A Gloucester man was sentenced to three to five years in state prison Tuesday for what a judge called "a series of reprehensible events" involving efforts to lure 13- and 14-year-old girls to his home, where two girls were sexually assaulted.
"He's a 35-, 36-year-old man and these are 13-, 14-year-old adolescents and for him to do that is a very serious matter," Salem Superior Court Judge Thomas Drechsler said of Richard T. Reardon, now 38, just prior to sentencing him.
Reardon last month offered an unexpected, last-minute change of plea to one count of attempted rape, two counts of contributing to the delinquency of a minor, and three counts each of indecent assault and battery, dissemination of obscene material to a minor and child enticement.
What apparently led to the change of heart: One of the girls discovered an image in an old phone that she was able to give to prosecutor Jennifer Kirshenbaum.
That image, his attorney Joseph Keegan acknowledged Tuesday, "completely, 100 percent changed my case."
The image depicts a nude Reardon, the judge said.
"Those photos corroborate, in vivid detail, what he intended to do," said Drechsler during the sentencing.
Prior to the discovery of that photo, Keegan admitted he had hoped to convince a jury not to believe the accounts of the three girls. The teens said Reardon enticed them to his home on Centennial Avenue with offers of drugs and alcohol.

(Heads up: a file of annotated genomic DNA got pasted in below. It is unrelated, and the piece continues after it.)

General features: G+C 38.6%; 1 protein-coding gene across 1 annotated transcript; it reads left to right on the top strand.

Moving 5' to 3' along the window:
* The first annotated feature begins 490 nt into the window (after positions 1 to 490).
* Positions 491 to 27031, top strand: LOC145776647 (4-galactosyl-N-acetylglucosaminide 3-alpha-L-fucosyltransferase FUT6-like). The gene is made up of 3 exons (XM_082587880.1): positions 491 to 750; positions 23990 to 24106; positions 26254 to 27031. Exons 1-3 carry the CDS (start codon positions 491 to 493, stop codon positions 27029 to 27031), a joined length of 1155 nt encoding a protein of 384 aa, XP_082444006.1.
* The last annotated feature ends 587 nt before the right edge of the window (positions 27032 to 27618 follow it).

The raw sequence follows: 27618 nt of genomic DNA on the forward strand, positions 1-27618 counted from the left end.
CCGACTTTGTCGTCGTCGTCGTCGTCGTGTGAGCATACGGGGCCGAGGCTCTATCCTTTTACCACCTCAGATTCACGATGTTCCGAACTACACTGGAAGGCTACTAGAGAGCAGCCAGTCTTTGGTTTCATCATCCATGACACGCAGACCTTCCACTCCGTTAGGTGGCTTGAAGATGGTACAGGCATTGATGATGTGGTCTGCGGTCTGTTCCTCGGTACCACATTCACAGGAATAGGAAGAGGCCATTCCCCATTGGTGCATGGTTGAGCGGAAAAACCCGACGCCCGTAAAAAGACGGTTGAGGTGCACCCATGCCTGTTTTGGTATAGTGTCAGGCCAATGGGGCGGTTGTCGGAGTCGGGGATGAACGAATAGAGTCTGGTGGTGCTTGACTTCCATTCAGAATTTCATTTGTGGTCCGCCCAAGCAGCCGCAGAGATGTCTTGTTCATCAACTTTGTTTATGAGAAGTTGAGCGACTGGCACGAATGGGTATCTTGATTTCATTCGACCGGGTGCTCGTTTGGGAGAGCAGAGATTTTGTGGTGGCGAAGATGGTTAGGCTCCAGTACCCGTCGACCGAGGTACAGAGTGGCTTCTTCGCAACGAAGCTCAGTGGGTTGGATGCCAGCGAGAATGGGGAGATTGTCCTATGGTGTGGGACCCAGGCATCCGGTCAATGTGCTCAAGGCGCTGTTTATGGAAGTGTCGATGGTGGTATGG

But he also again insisted he had no idea that the judge's offer, in 2017, of a house of correction term totaling 3 1/2 years had expired, describing his experience in other counties.
Drechsler said he had notes reflecting that he'd told the lawyer that once he began challenging evidence through pretrial motions, the deal was off the table.
"I set a deadline for him to accept the offer," said Drechsler. "The case has gone forward and things have changed."
Kirshenbaum asked the judge to impose a six- to eight-year prison term, citing the seriousness of the charges.
The prosecutor noted the girls were particularly vulnerable, coming from homes where, due to a variety of circumstances, they were not always supervised, including single parents.
The sentence requested by Kirshenbaum falls within non-mandatory state sentencing guidelines, Drechsler acknowledged.
But the judge said he was taking into account Reardon's lack of any other significant record, and his decision to plead guilty before trial, which was scheduled for later this month.
Keegan asked the judge to consider honoring the original offer, which would have made Reardon eligible for parole after half his sentence and allow him to serve it in a county jail rather than state prison. He suggested it would be akin to "progressive discipline" for a man who has never been to jail before now.
He also argued that Reardon has been confined to his aunt's 20- by 30-foot home elsewhere in Gloucester on house arrest, saying he's not even allowed to go outside after he violated his earlier terms of release by going to the Northshore Mall in Peabody.
Following his prison term, Reardon will be on probation for four years, with conditions that include sex offender treatment, a GPS bracelet and registration as a sex offender, as well as an order that he have no contact with the girls.
Reardon's family, which had submitted letters of support prior to sentencing, cried as the sentence was announced by the judge.
The victims were not present on Tuesday, but a Gloucester police detective was on hand for the sentencing. One of the girls addressed the court in 2017.
Courts reporter Julie Manganis can be reached at 978-338-2521, at firstname.lastname@example.org or on Twitter at @SNJulieManganis.